The profession I most closely identify with has been challenged since I’ve entered into it, perhaps longer, with an identity crisis. This is not surprising; I believe that many others in education are hard-pressed to articulate why they teach what they teach.  To me, this discussion is very much about identifying the personal quality that one wants to develop in young children.  Language arts and English teachers strive to develop literacy in young people. Physical education teachers strive to teach lifelong physical fitness.

Most in my profession have wanted to hang their hats on the term “technological literacy,” especially since the release of the National Standards for Technological Literacy by the ITEEA in 2001.  Is technological literacy a personal quality? Yes. Is it measurable? Well, yes, but many would set out to measure someone’s proficiency using Microsoft Word in an effort to describe a young person’s “technological literacy.” Unfortunately, the time when my profession could have captured this term and made it their own has long since sailed away.

“Design” is a pretty understandable term, but it is not a personal quality. It’s more a verb or activity and also sounds like something art teachers teach. I’ve taught many students over the years about the design loop or the other design processes, but I’d rather hang my hat on a personal quality as an outcome of teaching.

Some like to use the term “engineering.”  Does “engineering” describe a great deal of what we teach and how we teach it? Yes, but engineering (the verb) doesn’t describe everything that I’d want children to develop through their education. Add to that the fact that engineering is the title of a very specific profession and you might see the problem with widespread adoption of the term as something desirable in every school for every student. Further, engineering is not really a measurable personal quality.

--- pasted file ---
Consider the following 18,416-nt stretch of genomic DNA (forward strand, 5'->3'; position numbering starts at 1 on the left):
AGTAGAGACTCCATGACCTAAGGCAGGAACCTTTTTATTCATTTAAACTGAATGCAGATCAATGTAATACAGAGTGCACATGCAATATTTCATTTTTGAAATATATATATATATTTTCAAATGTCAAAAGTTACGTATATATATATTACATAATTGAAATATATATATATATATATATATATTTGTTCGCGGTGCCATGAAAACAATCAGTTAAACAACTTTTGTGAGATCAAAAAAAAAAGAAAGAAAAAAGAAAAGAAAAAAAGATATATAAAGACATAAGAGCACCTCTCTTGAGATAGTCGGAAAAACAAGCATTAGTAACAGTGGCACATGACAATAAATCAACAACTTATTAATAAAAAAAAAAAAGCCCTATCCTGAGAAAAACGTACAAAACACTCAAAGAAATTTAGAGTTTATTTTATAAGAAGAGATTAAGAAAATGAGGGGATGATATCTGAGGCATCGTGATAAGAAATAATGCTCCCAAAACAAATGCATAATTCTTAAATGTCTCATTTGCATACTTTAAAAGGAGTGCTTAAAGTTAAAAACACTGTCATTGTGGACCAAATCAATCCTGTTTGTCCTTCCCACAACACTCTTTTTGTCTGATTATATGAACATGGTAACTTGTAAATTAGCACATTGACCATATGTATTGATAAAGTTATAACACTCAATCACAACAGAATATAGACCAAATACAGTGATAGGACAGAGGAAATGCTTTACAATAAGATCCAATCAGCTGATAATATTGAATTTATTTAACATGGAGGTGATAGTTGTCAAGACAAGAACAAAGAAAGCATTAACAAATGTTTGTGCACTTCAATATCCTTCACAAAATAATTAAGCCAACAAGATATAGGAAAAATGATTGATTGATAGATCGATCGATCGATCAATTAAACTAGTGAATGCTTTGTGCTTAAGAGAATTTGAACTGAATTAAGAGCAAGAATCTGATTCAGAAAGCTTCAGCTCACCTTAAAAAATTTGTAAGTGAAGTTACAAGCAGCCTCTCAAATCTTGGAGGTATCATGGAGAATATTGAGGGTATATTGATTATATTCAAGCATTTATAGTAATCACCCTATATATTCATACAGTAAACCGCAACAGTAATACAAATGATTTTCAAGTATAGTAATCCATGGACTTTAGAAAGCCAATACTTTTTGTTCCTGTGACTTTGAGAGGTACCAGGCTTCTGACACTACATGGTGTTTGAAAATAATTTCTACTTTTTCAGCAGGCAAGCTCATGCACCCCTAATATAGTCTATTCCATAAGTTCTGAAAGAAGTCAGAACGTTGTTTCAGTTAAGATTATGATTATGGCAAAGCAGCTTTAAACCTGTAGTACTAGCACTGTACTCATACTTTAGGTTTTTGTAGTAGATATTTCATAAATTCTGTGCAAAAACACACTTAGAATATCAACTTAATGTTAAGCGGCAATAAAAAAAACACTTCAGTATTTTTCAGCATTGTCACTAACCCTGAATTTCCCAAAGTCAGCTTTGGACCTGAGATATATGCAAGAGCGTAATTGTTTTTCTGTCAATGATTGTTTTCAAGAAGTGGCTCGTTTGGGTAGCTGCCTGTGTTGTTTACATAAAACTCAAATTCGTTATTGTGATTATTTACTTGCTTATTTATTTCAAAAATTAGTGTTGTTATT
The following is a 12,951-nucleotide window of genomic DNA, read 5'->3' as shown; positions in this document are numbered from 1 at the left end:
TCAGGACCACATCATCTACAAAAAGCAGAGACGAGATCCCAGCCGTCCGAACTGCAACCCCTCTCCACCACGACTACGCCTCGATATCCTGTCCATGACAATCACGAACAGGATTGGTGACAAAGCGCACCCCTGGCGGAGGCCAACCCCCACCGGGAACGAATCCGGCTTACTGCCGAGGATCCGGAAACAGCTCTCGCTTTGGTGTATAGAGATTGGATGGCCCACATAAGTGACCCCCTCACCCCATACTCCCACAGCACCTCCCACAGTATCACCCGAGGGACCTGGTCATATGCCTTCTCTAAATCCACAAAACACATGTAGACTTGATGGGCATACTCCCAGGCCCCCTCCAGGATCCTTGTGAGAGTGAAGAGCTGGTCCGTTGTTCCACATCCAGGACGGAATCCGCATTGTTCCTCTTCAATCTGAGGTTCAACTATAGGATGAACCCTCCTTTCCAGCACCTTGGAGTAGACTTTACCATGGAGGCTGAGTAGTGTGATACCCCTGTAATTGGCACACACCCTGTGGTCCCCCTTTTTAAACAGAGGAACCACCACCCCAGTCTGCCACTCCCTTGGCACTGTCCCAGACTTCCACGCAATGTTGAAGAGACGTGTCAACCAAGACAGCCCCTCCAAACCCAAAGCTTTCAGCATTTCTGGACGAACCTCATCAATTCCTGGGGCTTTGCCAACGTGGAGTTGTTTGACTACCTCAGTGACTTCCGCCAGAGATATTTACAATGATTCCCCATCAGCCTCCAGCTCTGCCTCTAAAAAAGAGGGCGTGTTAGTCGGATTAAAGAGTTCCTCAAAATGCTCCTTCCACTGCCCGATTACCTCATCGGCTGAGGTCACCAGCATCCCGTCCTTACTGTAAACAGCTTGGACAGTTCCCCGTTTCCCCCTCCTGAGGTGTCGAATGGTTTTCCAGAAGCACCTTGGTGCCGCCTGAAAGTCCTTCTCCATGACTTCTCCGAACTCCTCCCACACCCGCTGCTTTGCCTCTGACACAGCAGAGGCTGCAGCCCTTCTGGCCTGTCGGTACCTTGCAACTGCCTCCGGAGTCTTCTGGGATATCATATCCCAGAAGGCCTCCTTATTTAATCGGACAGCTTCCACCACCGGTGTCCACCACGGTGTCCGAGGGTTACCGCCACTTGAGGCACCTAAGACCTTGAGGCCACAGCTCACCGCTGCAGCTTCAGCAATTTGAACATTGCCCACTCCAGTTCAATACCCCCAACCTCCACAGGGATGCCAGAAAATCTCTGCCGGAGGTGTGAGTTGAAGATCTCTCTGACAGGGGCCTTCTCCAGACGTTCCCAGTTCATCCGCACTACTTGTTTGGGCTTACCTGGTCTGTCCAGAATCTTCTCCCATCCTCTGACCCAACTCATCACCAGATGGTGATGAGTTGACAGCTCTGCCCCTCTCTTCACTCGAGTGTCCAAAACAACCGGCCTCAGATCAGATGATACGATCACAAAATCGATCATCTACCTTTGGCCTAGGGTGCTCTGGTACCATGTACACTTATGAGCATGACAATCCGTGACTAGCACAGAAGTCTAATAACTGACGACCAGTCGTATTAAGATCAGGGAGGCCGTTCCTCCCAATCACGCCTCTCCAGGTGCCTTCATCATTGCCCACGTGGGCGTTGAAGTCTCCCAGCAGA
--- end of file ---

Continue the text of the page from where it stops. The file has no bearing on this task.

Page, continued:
“Innovation” also sounds like a desirable thing. But, I’m not sure that you could call innovation a personal quality.  An innovation to me is more of a thing, a noun.  Yes, there is a describable process behind the term and I want young people to learn to innovate, but innovation really isn’t a personal quality.  Beyond that, innovation seems to have become pretty cliche in the current common vernacular.

There has been a recent rally around the term “STEM” in the realm of education among those in and around my profession.  Is it a very laudable goal that we should be striving toward to have more integrated learning especially at the high school level? Absolutely. But, that may be the best thing that will ever come from the acronym that as far as I can tell was first conceived as a way to organize funding streams instead of as a way to make interdisciplinary connections.  I’d also rather not describe what I’m about in terms of the acronym du jour, which will surely fade into the next catchy acrostic invention.

This brings me to the term “ingenuity,” the namesake of this blog.  Every student should be spending time in school developing their ingenuity, and lots of it.  Looking at some dictionary definitions of the term I find that it is a personal quality.  It’s a term that can be used in conjunction with talent.  There’s an outcome to be had from applying it.  Perhaps we haven’t yet found the most effective way to measure it in an educational setting, but in my heart of hearts I believe that it’s just as measurable as one’s physical fitness.  One can challenge themselves to develop their ingenuity and they can also put it on display in a competitive setting.

So, fifteen years into my education career, I think I’ve decided on the term that I’m going to “be about” and promote it’s development in our young people.  I want my own children to develop their ingenuity because I think it will make them every bit as successful in life as almost anything else.  I want the young people of our nation to develop their ingenuity because I think it’s what has always set us apart from others and I think that will continue.  I want others around the world to develop their ingenuity because with ingenuity becomes independence.


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